Save on Subsidy Lose on Taxes, Flip-Flop Policy End of Show

Posted by SM Maulana
Wednesday, 18 June 2008

In the kind of classic flip-flop the world has seen little of since the Abbassid dynasty collapsed before Hulagu in 1258, Pak Lah, Malaysia’s out-going Prime Minister, raised fuel prices by a fiery snort and then gave rebates to about 1.7 million non-commercial car-owners. Now conscientiously working to “automatically” reduce road-tax and even income tax, it is clear he had raised fuel prices in a flip to cut the fuel subsidies and then he flopped to cut government revenue to raise the people’s humor, or something like that.

In Baghdad the flip-flop was, of course, even more critical. Hulagu forced the sultan to decide between keeping his treasures or his concubines (numbering more than 800 he described them as ‘women that had neither been touched by the light of the sun nor that of the moon.’

Hulagu let the captured sultan believe he could leave with the women and about 200 miles from the capital, he intercepted the sultan’s caravan and had him and his men cut to pieces.

Both the episodes have one thing in common, and that is that humor is only raised for a while. The humor was never meant to last. From out of the general despondence caused by rising prices, several thousands took to the streets in Kuala Lumpur (Friday, 13 June) to protest the flip-flop policy.

The government should have known better. Fuel prices to most Malaysians are far above what is paid at the kiosks. These kiosks are not available to most people.

Even in the outskirts of the Klang Valley fuel is often sold in bottles and in plastic cans. When petrol used to cost RM1.92 at the kiosks, a liter in a bottle would cost RM6 or more. As an example, RM6 per liter was charged at two small sundry shops in Batu 14, Ulu Langat, Selangor.

In Sarawak it was reported petrol was sold along the Rejang at RM5.05 per liter and some in the government would have us believe it is the story of a remote upstream station.

But between Slim River and Bidor in West Malaysia is a Felda scheme plopped 45 kilometers from the trunk road and settlers have to drive or ride about 60 kilometers to fill their tanks at the kiosk in Slim River. That means 120 kilometers to and fro. Is that also a remote place?

Still wonder how prices of goods go up by leaps and bounds in some places following the fuel price hike? Development in Malaysia is like a checker-board, but with less than equal black and white squares.

Someone should put on the web a map showing the distribution of the fuel kiosks and superimpose that on a demographic map and there before our very eyes would be a lesson we ought to have learned a long time ago.

It will tell us the kiosks are commercial and not a public utility provided by the government. Hence, their absence means a higher fuel price than the ones the government decided without bothering to consult the people via the parliament or via any forum.

You still think it was a great idea to push the price of petrol to RM2.70 from RM1.92 and diesel up RM1 to RM2.54 per liter while issuing rebates for 800 liters?

You still think it was smart to do that and then, seeing how the general price increase can overwhelm the society, you reduce road tax, income tax and sales taxes, resulting in an elaborate exercise to save on the fuel subsidies and then lose a lot of revenue. What kind of a subsidy-taxes swop is that?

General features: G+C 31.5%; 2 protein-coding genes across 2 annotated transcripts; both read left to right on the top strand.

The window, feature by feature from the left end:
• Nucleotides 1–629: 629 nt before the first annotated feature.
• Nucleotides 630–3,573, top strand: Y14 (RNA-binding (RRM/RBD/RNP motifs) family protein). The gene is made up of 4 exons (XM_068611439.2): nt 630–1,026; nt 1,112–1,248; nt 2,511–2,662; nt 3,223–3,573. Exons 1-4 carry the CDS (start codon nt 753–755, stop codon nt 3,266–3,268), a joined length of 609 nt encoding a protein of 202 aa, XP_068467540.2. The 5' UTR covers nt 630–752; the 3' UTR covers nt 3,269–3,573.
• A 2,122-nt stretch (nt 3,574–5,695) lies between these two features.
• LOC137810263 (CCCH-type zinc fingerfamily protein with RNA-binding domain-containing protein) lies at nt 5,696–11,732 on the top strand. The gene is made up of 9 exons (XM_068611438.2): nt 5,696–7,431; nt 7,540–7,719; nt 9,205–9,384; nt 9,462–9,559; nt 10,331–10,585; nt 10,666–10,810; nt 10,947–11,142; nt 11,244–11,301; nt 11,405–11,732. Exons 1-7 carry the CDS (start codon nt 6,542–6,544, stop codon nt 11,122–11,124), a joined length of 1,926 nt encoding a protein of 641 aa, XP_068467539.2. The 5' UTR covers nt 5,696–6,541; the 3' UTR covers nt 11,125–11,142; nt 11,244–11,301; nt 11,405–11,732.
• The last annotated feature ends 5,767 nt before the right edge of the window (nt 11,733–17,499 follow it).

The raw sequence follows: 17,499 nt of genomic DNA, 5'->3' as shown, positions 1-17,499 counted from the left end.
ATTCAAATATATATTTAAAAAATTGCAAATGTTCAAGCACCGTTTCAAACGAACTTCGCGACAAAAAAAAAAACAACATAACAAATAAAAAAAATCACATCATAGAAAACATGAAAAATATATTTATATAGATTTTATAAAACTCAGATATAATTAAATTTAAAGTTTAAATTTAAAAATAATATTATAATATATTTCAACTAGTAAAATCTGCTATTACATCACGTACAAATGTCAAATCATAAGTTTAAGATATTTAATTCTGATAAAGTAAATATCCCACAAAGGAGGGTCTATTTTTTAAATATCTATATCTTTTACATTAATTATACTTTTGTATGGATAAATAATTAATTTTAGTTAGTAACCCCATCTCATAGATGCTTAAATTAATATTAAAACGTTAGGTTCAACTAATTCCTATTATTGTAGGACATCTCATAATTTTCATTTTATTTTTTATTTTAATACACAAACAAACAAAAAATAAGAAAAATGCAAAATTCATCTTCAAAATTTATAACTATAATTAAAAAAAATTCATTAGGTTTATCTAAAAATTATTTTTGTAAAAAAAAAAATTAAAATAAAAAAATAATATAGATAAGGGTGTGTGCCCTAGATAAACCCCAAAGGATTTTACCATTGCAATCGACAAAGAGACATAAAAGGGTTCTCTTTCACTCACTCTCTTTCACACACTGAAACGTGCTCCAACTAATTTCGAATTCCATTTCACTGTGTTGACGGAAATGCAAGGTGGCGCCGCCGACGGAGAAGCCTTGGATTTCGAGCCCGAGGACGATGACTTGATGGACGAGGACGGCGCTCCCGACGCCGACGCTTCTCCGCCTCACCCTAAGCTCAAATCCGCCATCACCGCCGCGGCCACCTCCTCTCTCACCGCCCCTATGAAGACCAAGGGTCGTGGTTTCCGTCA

A salesgirl told this writer she has started to eat broth for lunch and to skip dinner. Many will have to do that, earning only RM800 per month or RM30 per day part-time, in Kuala Lumpur.

These are the people that are punished most severely, people who do not use petrol or diesel at all, and along with them all those we may categorize broadly as less endowed.

The injury is done. What we need now is intervention between policy decisions and implementation simply because there was no consultation before the hopeless decision was made.

But how can that happen if the deputy premier, Najib Tun Razak, is not willing to place the nation and the people before self and decide he will not contest for party president in the forthcoming Umno Supreme Council election?

Rumors suggest Pak Lah will retire anytime between March and June next year. But in that time the injury would have become gangrenous and what Najib shall be taking over would be a country in critical need of surgery.

Najib must become more policy-active now, not later. The protest march from Kampung Baru to Sogo, organized by Pas Youth, was merely a foretaste of what’s to come. Planned on 5 July is the “million march”. Will it happen?

Judging from the enthusiasm shown from the last march, with a lot of people waiting at and around the KLCC to welcome the walkers, the answer is yea, it will.

The fuel-price decision was crazy. It made no sense at all to save on the fuel subsidy and cause a general price rise, and then cut revenue by reducing tax after tax in addition to the RM625 rebate. It makes the policy a veritable gas-bag but certainly filled with other than laughing-gas.

People are bound to ask who made the money from the fuel price hike.

Caramba! We need a problem solver, not a bleeding-heart or peace-maker for a leader. Maybe we need one such as Hulagu, the Mongolian.

by A. Ghani Ismail, 14 June, 2008

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